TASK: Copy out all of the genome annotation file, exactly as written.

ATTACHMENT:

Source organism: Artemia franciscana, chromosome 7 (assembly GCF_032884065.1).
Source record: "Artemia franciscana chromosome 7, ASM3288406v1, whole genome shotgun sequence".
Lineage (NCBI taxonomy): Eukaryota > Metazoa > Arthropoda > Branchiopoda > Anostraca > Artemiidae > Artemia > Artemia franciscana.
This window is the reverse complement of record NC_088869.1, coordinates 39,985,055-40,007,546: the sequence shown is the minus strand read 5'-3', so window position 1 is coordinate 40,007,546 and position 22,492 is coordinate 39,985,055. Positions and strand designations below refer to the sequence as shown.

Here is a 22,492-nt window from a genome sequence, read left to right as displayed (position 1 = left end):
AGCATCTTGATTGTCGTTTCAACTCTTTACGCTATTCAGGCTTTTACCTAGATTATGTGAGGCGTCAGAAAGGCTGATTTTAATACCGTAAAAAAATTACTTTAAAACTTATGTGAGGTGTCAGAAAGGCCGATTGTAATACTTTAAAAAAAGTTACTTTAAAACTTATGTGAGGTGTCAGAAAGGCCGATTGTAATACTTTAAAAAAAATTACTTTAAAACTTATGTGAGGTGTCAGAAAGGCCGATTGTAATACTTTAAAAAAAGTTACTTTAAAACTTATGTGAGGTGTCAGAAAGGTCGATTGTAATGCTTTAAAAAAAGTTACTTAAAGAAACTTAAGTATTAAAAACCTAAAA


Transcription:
Source organism: Artemia franciscana, chromosome 7 (assembly GCF_032884065.1).
Source record: "Artemia franciscana chromosome 7, ASM3288406v1, whole genome shotgun sequence".
Lineage (NCBI taxonomy): Eukaryota > Metazoa > Arthropoda > Branchiopoda > Anostraca > Artemiidae > Artemia > Artemia franciscana.
This window is the reverse complement of record NC_088869.1, coordinates 39,985,055-40,007,546: the sequence shown is the minus strand read 5'-3', so window position 1 is coordinate 40,007,546 and position 22,492 is coordinate 39,985,055. Positions and strand designations below refer to the sequence as shown.

Here is a 22,492-nt window from a genome sequence, read left to right as displayed (position 1 = left end):
AGCATCTTGATTGTCGTTTCAACTCTTTACGCTATTCAGGCTTTTACCTAGATTATGTGAGGCGTCAGAAAGGCTGATTTTAATACCGTAAAAAAATTACTTTAAAACTTATGTGAGGTGTCAGAAAGGCCGATTGTAATACTTTAAAAAAAGTTACTTTAAAACTTATGTGAGGTGTCAGAAAGGCCGATTGTAATACTTTAAAAAAAATTACTTTAAAACTTATGTGAGGTGTCAGAAAGGCCGATTGTAATACTTTAAAAAAAGTTACTTTAAAACTTATGTGAGGTGTCAGAAAGGTCGATTGTAATGCTTTAAAAAAAGTTACTTAAAGAAACTTAAGTATTAAAAACCTAAAA